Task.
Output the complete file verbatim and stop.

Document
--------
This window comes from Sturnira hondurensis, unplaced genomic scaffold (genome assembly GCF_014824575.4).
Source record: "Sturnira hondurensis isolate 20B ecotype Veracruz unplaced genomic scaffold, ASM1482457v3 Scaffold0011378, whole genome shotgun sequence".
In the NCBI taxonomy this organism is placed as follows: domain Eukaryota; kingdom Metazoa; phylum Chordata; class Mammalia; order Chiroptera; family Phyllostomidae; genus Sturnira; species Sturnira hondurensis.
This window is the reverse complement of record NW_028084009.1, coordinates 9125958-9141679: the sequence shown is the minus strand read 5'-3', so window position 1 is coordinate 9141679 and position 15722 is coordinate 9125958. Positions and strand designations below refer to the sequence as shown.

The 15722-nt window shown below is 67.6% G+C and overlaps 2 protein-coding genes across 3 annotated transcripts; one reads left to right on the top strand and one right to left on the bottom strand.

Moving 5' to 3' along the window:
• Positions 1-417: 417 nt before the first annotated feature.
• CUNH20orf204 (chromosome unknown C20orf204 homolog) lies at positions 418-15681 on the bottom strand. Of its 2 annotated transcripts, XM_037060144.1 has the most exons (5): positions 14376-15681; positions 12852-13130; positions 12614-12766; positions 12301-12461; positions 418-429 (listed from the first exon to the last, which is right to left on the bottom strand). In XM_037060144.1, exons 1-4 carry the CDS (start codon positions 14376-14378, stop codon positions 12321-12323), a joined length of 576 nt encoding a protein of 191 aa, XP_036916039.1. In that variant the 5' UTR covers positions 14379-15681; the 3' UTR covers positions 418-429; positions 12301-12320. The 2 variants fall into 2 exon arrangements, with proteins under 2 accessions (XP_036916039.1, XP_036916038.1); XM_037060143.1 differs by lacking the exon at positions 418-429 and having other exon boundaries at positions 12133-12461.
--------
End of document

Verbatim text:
This window comes from Sturnira hondurensis, unplaced genomic scaffold (genome assembly GCF_014824575.4).
Source record: "Sturnira hondurensis isolate 20B ecotype Veracruz unplaced genomic scaffold, ASM1482457v3 Scaffold0011378, whole genome shotgun sequence".
In the NCBI taxonomy this organism is placed as follows: domain Eukaryota; kingdom Metazoa; phylum Chordata; class Mammalia; order Chiroptera; family Phyllostomidae; genus Sturnira; species Sturnira hondurensis.
This window is the reverse complement of record NW_028084009.1, coordinates 9125958-9141679: the sequence shown is the minus strand read 5'-3', so window position 1 is coordinate 9141679 and position 15722 is coordinate 9125958. Positions and strand designations below refer to the sequence as shown.

The 15722-nt window shown below is 67.6% G+C and overlaps 2 protein-coding genes across 3 annotated transcripts; one reads left to right on the top strand and one right to left on the bottom strand.

Moving 5' to 3' along the window:
• Positions 1-417: 417 nt before the first annotated feature.
• CUNH20orf204 (chromosome unknown C20orf204 homolog) lies at positions 418-15681 on the bottom strand. Of its 2 annotated transcripts, XM_037060144.1 has the most exons (5): positions 14376-15681; positions 12852-13130; positions 12614-12766; positions 12301-12461; positions 418-429 (listed from the first exon to the last, which is right to left on the bottom strand). In XM_037060144.1, exons 1-4 carry the CDS (start codon positions 14376-14378, stop codon positions 12321-12323), a joined length of 576 nt encoding a protein of 191 aa, XP_036916039.1. In that variant the 5' UTR covers positions 14379-15681; the 3' UTR covers positions 418-429; positions 12301-12320. The 2 variants fall into 2 exon arrangements, with proteins under 2 accessions (XP_036916039.1, XP_036916038.1); XM_037060143.1 differs by lacking the exon at positions 418-429 and having other exon boundaries at positions 12133-12461.